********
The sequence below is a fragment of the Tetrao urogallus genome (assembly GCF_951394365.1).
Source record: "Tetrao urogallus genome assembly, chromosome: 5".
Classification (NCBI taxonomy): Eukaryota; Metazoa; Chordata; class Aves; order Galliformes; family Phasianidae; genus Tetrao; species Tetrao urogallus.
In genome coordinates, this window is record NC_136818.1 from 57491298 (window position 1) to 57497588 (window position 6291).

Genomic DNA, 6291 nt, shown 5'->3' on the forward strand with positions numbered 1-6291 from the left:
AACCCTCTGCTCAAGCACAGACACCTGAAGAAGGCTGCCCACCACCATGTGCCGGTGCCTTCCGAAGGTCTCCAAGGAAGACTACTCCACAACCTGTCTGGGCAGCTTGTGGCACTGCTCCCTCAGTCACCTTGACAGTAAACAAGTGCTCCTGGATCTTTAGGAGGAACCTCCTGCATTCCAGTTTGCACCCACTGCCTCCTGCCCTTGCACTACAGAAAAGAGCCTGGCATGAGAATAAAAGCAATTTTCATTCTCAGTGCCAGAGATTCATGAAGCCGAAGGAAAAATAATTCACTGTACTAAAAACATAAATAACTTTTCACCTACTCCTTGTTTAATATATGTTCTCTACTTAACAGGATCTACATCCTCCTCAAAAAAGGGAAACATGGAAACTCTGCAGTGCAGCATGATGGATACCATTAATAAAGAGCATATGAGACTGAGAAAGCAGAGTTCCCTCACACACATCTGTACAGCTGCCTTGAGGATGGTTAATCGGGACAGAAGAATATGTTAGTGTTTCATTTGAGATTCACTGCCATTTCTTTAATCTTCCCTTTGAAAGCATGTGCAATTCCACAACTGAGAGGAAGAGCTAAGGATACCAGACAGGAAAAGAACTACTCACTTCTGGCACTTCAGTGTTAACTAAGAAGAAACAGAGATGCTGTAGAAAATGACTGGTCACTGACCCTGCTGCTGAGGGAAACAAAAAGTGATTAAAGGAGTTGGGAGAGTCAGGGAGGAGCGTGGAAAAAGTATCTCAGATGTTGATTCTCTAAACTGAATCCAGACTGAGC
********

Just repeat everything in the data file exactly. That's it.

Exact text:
The sequence below is a fragment of the Tetrao urogallus genome (assembly GCF_951394365.1).
Source record: "Tetrao urogallus genome assembly, chromosome: 5".
Classification (NCBI taxonomy): Eukaryota; Metazoa; Chordata; class Aves; order Galliformes; family Phasianidae; genus Tetrao; species Tetrao urogallus.
In genome coordinates, this window is record NC_136818.1 from 57491298 (window position 1) to 57497588 (window position 6291).

Genomic DNA, 6291 nt, shown 5'->3' on the forward strand with positions numbered 1-6291 from the left:
AACCCTCTGCTCAAGCACAGACACCTGAAGAAGGCTGCCCACCACCATGTGCCGGTGCCTTCCGAAGGTCTCCAAGGAAGACTACTCCACAACCTGTCTGGGCAGCTTGTGGCACTGCTCCCTCAGTCACCTTGACAGTAAACAAGTGCTCCTGGATCTTTAGGAGGAACCTCCTGCATTCCAGTTTGCACCCACTGCCTCCTGCCCTTGCACTACAGAAAAGAGCCTGGCATGAGAATAAAAGCAATTTTCATTCTCAGTGCCAGAGATTCATGAAGCCGAAGGAAAAATAATTCACTGTACTAAAAACATAAATAACTTTTCACCTACTCCTTGTTTAATATATGTTCTCTACTTAACAGGATCTACATCCTCCTCAAAAAAGGGAAACATGGAAACTCTGCAGTGCAGCATGATGGATACCATTAATAAAGAGCATATGAGACTGAGAAAGCAGAGTTCCCTCACACACATCTGTACAGCTGCCTTGAGGATGGTTAATCGGGACAGAAGAATATGTTAGTGTTTCATTTGAGATTCACTGCCATTTCTTTAATCTTCCCTTTGAAAGCATGTGCAATTCCACAACTGAGAGGAAGAGCTAAGGATACCAGACAGGAAAAGAACTACTCACTTCTGGCACTTCAGTGTTAACTAAGAAGAAACAGAGATGCTGTAGAAAATGACTGGTCACTGACCCTGCTGCTGAGGGAAACAAAAAGTGATTAAAGGAGTTGGGAGAGTCAGGGAGGAGCGTGGAAAAAGTATCTCAGATGTTGATTCTCTAAACTGAATCCAGACTGAGC